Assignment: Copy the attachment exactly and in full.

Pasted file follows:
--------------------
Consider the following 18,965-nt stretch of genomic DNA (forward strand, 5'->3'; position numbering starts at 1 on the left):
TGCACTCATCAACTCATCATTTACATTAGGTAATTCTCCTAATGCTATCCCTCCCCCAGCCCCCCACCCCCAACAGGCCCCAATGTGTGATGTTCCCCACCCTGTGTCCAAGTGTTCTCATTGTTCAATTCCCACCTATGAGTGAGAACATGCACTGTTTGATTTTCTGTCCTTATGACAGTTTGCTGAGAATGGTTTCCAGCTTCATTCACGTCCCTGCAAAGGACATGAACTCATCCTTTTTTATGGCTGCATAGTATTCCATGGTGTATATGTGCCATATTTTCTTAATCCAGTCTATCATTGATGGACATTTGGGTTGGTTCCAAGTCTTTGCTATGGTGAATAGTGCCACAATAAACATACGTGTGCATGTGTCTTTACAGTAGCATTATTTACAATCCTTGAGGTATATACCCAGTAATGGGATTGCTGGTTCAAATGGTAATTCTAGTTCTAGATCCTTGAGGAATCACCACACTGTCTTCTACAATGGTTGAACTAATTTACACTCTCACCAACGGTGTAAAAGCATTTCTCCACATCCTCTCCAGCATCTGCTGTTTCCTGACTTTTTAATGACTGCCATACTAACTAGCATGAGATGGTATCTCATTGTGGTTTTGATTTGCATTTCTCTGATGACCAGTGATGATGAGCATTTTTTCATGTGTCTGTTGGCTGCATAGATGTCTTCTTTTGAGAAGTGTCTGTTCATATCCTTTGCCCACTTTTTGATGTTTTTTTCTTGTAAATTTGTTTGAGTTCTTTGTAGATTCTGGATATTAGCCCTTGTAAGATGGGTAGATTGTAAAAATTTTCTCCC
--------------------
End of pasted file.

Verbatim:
Consider the following 18,965-nt stretch of genomic DNA (forward strand, 5'->3'; position numbering starts at 1 on the left):
TGCACTCATCAACTCATCATTTACATTAGGTAATTCTCCTAATGCTATCCCTCCCCCAGCCCCCCACCCCCAACAGGCCCCAATGTGTGATGTTCCCCACCCTGTGTCCAAGTGTTCTCATTGTTCAATTCCCACCTATGAGTGAGAACATGCACTGTTTGATTTTCTGTCCTTATGACAGTTTGCTGAGAATGGTTTCCAGCTTCATTCACGTCCCTGCAAAGGACATGAACTCATCCTTTTTTATGGCTGCATAGTATTCCATGGTGTATATGTGCCATATTTTCTTAATCCAGTCTATCATTGATGGACATTTGGGTTGGTTCCAAGTCTTTGCTATGGTGAATAGTGCCACAATAAACATACGTGTGCATGTGTCTTTACAGTAGCATTATTTACAATCCTTGAGGTATATACCCAGTAATGGGATTGCTGGTTCAAATGGTAATTCTAGTTCTAGATCCTTGAGGAATCACCACACTGTCTTCTACAATGGTTGAACTAATTTACACTCTCACCAACGGTGTAAAAGCATTTCTCCACATCCTCTCCAGCATCTGCTGTTTCCTGACTTTTTAATGACTGCCATACTAACTAGCATGAGATGGTATCTCATTGTGGTTTTGATTTGCATTTCTCTGATGACCAGTGATGATGAGCATTTTTTCATGTGTCTGTTGGCTGCATAGATGTCTTCTTTTGAGAAGTGTCTGTTCATATCCTTTGCCCACTTTTTGATGTTTTTTTCTTGTAAATTTGTTTGAGTTCTTTGTAGATTCTGGATATTAGCCCTTGTAAGATGGGTAGATTGTAAAAATTTTCTCCC